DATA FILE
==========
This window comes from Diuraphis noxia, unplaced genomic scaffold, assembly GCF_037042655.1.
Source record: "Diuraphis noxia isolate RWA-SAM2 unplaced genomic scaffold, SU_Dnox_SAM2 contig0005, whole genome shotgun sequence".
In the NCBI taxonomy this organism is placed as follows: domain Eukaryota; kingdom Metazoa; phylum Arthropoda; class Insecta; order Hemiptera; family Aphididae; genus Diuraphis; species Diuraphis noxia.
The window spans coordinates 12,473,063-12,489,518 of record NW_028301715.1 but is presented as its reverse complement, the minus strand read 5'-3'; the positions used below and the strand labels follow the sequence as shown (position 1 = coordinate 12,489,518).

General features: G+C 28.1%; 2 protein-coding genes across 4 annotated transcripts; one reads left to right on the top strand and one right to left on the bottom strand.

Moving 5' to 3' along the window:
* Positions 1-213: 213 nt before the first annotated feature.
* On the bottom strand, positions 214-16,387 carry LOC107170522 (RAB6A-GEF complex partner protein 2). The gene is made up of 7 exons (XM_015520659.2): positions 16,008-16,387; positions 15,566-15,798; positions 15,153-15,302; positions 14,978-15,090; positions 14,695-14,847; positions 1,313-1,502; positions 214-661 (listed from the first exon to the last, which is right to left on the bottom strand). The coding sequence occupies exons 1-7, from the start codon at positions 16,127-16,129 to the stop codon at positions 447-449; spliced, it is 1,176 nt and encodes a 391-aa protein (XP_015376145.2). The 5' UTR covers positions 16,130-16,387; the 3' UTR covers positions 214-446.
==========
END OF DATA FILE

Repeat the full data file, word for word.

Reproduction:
This window comes from Diuraphis noxia, unplaced genomic scaffold, assembly GCF_037042655.1.
Source record: "Diuraphis noxia isolate RWA-SAM2 unplaced genomic scaffold, SU_Dnox_SAM2 contig0005, whole genome shotgun sequence".
In the NCBI taxonomy this organism is placed as follows: domain Eukaryota; kingdom Metazoa; phylum Arthropoda; class Insecta; order Hemiptera; family Aphididae; genus Diuraphis; species Diuraphis noxia.
The window spans coordinates 12,473,063-12,489,518 of record NW_028301715.1 but is presented as its reverse complement, the minus strand read 5'-3'; the positions used below and the strand labels follow the sequence as shown (position 1 = coordinate 12,489,518).

General features: G+C 28.1%; 2 protein-coding genes across 4 annotated transcripts; one reads left to right on the top strand and one right to left on the bottom strand.

Moving 5' to 3' along the window:
* Positions 1-213: 213 nt before the first annotated feature.
* On the bottom strand, positions 214-16,387 carry LOC107170522 (RAB6A-GEF complex partner protein 2). The gene is made up of 7 exons (XM_015520659.2): positions 16,008-16,387; positions 15,566-15,798; positions 15,153-15,302; positions 14,978-15,090; positions 14,695-14,847; positions 1,313-1,502; positions 214-661 (listed from the first exon to the last, which is right to left on the bottom strand). The coding sequence occupies exons 1-7, from the start codon at positions 16,127-16,129 to the stop codon at positions 447-449; spliced, it is 1,176 nt and encodes a 391-aa protein (XP_015376145.2). The 5' UTR covers positions 16,130-16,387; the 3' UTR covers positions 214-446.